Beth stayed on the steps when the mending was done, enjoying the fresh air even amidst her darker thoughts. Maybe if she played that game with herself again, the one where she looked for the good things and put the bad away for a little while, maybe that could ease away the gloom from her heart. They had clean clothes for the first time in a good long while, and that was at least nice, if not necessarily good. They had a cabin stuffed full of useful things for when they resumed their journey, and that was good. She had a crossbow—Beth stroked her thumb over the butt of it where it lay against her leg—which she still couldn’t quite believe, and as much as she loved it, Beth had her suspicions that Daryl loved it more. And that felt good in all sorts of ways. Daryl seemed happier, too, not that she would’ve ever thought of him as a happy person. Maybe happier wasn't quite right. Maybe he was just glad to be alive, and that was good, too, considering how he was before. Living, perhaps, instead of just surviving.

Maybe they both were, Beth thought, looking out at the sparkle across the water.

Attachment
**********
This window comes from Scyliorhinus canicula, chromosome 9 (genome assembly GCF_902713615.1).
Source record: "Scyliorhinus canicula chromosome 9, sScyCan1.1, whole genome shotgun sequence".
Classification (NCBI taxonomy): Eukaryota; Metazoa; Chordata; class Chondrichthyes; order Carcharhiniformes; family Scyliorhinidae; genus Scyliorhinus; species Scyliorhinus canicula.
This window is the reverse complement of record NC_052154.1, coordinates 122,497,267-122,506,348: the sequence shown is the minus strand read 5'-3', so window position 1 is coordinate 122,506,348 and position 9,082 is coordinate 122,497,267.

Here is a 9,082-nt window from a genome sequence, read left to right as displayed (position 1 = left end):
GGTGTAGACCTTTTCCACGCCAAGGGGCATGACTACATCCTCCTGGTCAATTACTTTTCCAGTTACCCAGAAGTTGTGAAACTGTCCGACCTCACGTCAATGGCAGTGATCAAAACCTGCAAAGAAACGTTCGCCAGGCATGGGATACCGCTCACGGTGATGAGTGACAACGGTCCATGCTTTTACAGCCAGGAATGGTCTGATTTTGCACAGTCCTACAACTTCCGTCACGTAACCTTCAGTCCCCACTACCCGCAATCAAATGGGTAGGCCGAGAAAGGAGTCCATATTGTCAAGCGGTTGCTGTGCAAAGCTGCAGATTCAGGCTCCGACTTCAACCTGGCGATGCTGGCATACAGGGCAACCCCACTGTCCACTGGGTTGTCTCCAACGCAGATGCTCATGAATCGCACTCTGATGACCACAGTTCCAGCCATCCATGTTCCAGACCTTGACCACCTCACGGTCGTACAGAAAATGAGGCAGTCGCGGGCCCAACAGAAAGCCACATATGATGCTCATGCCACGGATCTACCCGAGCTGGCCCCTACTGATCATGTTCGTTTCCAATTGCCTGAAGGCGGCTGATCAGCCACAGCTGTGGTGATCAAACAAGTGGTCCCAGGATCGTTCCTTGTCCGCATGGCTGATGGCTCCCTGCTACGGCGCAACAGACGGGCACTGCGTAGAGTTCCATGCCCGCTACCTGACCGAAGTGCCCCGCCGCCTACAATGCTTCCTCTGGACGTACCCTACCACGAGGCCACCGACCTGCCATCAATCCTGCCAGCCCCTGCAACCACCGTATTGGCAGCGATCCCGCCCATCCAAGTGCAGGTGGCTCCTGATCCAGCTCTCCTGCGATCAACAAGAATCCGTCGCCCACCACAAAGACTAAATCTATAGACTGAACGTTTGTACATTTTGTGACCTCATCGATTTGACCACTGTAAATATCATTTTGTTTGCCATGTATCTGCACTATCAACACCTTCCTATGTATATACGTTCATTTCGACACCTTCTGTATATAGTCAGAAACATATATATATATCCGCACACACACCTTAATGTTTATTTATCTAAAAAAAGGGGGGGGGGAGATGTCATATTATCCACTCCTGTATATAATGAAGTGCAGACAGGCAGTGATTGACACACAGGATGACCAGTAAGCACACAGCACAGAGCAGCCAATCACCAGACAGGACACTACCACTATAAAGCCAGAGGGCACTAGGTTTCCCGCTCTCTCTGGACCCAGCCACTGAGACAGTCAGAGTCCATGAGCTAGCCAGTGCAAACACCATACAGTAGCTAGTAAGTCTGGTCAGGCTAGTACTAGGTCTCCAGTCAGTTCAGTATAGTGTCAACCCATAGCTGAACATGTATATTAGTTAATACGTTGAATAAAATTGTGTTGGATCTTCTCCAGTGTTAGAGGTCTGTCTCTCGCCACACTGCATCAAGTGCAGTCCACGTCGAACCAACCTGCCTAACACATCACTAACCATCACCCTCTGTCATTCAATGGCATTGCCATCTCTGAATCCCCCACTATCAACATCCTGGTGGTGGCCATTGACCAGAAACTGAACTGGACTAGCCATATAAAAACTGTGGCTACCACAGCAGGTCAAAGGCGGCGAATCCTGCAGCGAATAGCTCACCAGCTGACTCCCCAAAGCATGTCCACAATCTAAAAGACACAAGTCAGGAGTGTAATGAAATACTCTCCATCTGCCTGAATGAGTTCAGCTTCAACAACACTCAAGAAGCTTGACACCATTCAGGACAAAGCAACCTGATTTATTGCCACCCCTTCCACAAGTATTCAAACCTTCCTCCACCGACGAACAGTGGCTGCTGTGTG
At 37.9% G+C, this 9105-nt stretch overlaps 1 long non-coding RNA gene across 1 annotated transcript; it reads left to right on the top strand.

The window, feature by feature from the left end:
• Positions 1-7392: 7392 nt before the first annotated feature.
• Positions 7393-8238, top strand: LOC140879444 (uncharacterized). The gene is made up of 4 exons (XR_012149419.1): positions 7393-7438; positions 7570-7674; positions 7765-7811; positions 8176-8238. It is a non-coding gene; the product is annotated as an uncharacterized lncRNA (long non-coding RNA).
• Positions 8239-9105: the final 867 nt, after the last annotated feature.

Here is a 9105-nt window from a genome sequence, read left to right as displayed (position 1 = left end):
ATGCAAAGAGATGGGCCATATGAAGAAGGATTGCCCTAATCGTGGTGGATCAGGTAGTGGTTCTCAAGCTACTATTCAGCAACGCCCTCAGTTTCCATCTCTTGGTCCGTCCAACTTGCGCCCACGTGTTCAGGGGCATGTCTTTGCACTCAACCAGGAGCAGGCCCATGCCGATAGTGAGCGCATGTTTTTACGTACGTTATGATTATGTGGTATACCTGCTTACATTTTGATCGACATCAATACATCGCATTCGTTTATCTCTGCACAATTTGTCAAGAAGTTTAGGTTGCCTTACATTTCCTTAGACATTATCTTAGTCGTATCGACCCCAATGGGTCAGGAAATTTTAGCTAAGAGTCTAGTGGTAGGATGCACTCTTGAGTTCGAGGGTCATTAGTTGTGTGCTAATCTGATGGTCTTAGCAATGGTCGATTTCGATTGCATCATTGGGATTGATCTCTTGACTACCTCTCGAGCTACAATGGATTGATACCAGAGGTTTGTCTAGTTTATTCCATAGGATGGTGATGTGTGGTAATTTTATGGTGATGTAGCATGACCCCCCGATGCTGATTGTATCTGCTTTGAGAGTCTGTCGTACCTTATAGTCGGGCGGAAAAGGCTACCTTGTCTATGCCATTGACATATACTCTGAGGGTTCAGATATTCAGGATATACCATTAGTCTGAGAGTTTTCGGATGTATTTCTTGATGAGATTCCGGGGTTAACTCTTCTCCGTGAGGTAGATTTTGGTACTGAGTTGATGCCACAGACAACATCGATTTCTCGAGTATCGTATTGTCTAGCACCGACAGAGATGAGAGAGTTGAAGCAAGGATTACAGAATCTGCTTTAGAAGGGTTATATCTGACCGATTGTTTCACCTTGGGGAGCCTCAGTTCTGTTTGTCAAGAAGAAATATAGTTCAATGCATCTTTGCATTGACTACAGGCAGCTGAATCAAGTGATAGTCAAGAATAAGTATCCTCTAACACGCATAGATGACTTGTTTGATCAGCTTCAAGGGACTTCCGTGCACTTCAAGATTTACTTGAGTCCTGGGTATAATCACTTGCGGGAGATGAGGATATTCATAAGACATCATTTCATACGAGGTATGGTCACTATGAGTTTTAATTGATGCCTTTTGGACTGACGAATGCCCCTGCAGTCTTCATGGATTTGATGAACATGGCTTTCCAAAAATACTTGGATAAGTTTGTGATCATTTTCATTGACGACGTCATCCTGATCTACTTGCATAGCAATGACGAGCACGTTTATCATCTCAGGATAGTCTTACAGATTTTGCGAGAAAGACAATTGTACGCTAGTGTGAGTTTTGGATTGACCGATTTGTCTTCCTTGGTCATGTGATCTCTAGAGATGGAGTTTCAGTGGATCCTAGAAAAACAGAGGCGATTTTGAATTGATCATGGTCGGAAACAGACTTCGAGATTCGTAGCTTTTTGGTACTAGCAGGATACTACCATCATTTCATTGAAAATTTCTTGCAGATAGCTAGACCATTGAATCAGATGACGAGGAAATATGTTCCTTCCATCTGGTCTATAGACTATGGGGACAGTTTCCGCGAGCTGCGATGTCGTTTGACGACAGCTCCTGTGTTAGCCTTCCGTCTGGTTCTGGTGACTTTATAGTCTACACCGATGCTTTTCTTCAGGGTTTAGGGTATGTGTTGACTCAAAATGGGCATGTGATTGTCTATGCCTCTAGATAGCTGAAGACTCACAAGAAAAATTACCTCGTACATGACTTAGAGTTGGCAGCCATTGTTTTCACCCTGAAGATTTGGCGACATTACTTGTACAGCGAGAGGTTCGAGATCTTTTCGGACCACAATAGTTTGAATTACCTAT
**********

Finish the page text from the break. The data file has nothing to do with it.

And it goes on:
By the time Daryl wandered back into the yard, she had an honest to god smile on her face, listening to the birds chirping in the trees overhead, the rush of the creek nearby. Without a walker in sight, the cabin, the creek, the forest, it was beautiful. Beauty for beauty’s sake. She shouldn't let herself forget that again. Daryl stopped just a step or two into the yard when he saw her there, and Beth couldn’t stop her smile from widening as their eyes met. The left corner of Daryl's mouth turned up, then the right followed, and just before he ducked his head she saw a flash of teeth. He looked up again, the grin still lingering on now-closed lips, and he held her gaze for a long moment before moving to the woodshed to gather up an armful of firewood. That was one Daryl smile—and another good thing—to add to her daily total, and the day had only just begun. Beth slid over to let him pass on his way up the steps, her eyes drifting shut at the brush of his fingers over the crown of her head as he headed back down.